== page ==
When that happens, it’s imperative that Bunyip is done right.
Voters of Dhaka and Chittagong are supposed to exercise their democratic right on 28 April. These elections are hardly going to change the political status quo that is Mrs Wajed’s one-person rule over Bangladesh. And yet, there is something for everyone in these elections.
In Dhaka North — where yours truly spent a part of his life — there really is a choice. Towards the end of this post, you will find the preference of this blog.
Forecasting is a bit like urinating against the wind, you feel the heat, while everyone else laughs at your expense. Okay, that’s not my original. I heard it from a former boss, who, being an Antipodean, used to express it in rather more colourful terms. But anyone involved in any kind of forecasting will tell you that it’s a mug’s game. Scenario analysis, however, is not forecasting. Rather than saying X will happen, scenario analysis is about what if X happens.
I have no idea what will happen in Bangladesh. Anyone who tells you that they know what will happen in Bangladesh is either pushing an agenda, or is delusional, or both. However, it is possible to make an informed commentary on plausible scenarios. And it’s even easier to comment on scenarios laid out by someone else. Fortunately for me, Arild Engelsen Ruud has already described five possible scenarios for Bangladesh. Over the fold is my take on these.
Guest post by Tacit. First posted at Rumi Ahmed’s.
The current political problem in Bangladesh is primarily one of imagination. Obviously, neither Khaleda Zia nor Sheikh Hasina will accept an option that is total defeat for them. However, a study of the priority of the two leaders may allow us to glimpse what s solution to the current, bloody impasse may look like.
If Sheikh Hasina currently allows an election, she will lose. She will hand over the government to BNP for the next five years. She will certainly face many uncomfortable cases and inquiries about the BDR massacre, the Padma Bridge controversy, the atrocities committed by RAB in the days leading to and the aftermath of the 2014 election, the Share Market scam, and so forth. Moreover, given the age of both these individuals, it is highly likely that this would be the last time they would face off. Hasina understandably does not want to end with a defeat.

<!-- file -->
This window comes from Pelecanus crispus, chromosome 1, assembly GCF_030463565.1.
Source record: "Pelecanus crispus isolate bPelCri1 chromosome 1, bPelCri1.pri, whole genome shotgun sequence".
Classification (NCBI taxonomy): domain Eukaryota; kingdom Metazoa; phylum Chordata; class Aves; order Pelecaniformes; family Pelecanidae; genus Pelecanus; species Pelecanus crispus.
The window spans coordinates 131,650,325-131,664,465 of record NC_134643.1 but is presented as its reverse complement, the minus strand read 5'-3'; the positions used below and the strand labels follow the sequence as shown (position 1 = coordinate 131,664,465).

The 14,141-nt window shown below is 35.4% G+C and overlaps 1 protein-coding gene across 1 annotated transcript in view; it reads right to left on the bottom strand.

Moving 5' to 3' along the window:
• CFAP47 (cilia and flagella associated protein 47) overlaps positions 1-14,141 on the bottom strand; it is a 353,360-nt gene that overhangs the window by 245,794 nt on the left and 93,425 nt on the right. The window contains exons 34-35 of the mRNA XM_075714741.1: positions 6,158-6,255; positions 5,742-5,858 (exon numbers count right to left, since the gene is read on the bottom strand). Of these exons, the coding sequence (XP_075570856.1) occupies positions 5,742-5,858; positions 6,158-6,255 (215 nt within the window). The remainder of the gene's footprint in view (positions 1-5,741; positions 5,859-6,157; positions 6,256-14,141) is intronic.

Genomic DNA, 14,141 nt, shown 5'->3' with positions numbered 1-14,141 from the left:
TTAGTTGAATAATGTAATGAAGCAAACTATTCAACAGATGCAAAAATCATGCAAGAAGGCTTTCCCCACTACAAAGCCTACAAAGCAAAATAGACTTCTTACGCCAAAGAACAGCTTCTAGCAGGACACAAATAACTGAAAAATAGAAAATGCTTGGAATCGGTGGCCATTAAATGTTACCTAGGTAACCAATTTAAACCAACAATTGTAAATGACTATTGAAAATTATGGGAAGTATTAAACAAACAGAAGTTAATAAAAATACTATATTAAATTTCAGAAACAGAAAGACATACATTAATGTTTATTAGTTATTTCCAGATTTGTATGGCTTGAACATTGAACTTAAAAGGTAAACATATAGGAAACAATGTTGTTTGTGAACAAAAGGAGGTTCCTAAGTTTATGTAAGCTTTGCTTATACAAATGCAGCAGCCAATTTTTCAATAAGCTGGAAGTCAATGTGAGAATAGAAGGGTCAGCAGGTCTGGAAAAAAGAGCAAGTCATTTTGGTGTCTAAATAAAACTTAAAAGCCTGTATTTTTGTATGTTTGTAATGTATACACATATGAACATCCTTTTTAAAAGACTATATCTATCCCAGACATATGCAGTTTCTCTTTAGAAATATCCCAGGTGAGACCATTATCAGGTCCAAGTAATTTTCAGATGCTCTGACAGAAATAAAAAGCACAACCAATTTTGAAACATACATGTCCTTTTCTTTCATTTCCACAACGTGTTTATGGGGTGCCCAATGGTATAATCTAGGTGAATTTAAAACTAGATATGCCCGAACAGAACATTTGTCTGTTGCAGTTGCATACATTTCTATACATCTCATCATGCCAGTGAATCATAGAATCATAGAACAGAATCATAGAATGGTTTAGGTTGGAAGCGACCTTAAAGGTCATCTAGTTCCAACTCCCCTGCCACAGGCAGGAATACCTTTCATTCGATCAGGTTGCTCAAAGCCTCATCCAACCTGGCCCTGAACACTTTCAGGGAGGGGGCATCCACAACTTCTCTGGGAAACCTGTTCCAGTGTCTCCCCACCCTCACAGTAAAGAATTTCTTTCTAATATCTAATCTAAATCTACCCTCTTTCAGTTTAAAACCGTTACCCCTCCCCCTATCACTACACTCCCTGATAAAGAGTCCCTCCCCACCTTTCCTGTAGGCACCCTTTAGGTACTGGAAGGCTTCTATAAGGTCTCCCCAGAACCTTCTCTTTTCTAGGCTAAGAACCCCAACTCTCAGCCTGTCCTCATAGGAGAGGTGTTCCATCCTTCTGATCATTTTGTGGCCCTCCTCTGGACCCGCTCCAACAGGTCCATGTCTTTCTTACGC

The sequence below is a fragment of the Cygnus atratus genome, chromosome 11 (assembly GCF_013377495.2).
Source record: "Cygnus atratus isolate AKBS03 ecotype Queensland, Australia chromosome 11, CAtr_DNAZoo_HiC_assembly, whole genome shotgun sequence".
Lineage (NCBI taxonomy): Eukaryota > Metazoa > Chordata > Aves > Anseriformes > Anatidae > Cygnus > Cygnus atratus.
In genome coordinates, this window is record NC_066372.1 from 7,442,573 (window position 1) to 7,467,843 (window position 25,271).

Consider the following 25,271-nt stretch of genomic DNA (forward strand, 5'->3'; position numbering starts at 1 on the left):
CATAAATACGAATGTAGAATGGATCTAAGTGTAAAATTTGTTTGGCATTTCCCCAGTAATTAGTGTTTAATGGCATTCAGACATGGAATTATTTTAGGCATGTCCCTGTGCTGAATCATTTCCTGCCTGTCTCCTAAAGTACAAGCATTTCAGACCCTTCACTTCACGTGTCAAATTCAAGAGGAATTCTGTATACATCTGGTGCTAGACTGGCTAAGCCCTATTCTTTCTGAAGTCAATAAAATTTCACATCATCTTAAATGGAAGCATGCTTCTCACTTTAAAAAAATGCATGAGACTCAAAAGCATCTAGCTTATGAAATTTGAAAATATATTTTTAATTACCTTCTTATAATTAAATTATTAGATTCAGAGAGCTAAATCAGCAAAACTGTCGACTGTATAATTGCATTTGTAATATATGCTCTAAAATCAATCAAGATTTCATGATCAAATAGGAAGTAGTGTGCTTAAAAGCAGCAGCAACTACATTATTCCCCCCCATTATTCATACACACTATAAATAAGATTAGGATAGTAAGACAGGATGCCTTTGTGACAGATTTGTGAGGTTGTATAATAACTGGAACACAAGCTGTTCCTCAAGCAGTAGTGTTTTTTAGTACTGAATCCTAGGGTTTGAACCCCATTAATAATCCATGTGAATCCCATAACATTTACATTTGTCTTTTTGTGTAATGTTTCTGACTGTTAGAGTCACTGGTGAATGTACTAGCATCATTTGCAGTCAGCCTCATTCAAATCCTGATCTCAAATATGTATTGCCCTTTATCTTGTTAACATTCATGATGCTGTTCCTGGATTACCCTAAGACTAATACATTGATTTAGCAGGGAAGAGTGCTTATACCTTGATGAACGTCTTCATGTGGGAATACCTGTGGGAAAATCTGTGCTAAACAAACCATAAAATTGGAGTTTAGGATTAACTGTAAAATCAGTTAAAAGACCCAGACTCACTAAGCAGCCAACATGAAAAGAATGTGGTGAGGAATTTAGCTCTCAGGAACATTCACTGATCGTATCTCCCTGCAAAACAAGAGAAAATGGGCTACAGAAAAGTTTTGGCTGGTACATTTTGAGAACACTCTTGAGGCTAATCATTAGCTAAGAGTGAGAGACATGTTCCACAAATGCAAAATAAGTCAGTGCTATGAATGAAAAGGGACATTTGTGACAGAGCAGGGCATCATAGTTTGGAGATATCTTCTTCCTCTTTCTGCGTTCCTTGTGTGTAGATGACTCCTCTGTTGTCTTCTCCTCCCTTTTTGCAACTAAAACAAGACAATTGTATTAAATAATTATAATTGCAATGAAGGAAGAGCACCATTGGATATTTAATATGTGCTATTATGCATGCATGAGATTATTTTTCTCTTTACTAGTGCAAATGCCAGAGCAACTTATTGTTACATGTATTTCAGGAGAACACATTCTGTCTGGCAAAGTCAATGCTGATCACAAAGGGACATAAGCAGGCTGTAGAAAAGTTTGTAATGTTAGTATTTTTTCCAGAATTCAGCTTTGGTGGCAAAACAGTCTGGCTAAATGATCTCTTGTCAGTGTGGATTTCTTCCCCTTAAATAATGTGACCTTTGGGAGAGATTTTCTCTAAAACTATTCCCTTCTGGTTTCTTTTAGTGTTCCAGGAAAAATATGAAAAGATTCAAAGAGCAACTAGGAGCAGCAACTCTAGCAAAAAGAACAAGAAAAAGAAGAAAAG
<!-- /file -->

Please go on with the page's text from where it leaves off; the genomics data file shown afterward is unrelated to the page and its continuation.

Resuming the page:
On the other hand, even if hypothetically an election were to take place tomorrow, and BNP was to win the expected 250+ seats, it would very quickly find itself in a world of hurt. BNP has always been composed of two wings: the governance wing and the AL-lite wing. Ever since 2006, the governance wing has been badly worn down. The Chairperson’s faith in Rafiqul Islam Mian, Jamiruddin Sircar, M K Anwar, et al isn’t what it used to be. And there are too few Shamsher Mobin Chowdhurys and Salahuddin/Sabihuddin Ahmeds to fill the void. This is understandable, because BNP has now been in continuous war footing for the 9th year running. If we take Ershad’s ascension as the formal start of his dalliance with Awami League, then this is the longest stretch that a party has been in the role of the “Opposition”, faced with the full brunt of state savagery. It’ll take a while to reset from this to governance mode.
No, not the politics of the Star Wars saga — been there, done that in what seems to be a long time ago….. (oh, the Daily Star archives don’t work! — note to self: must do something about old articles. No, not the politics of the star wars, but politics in the star wars, to be precise, in the upcoming trilogy.
A few weeks ago, there was a debate about whether the new movies should dabble in politics. I think I should note my thoughts about this very important matter.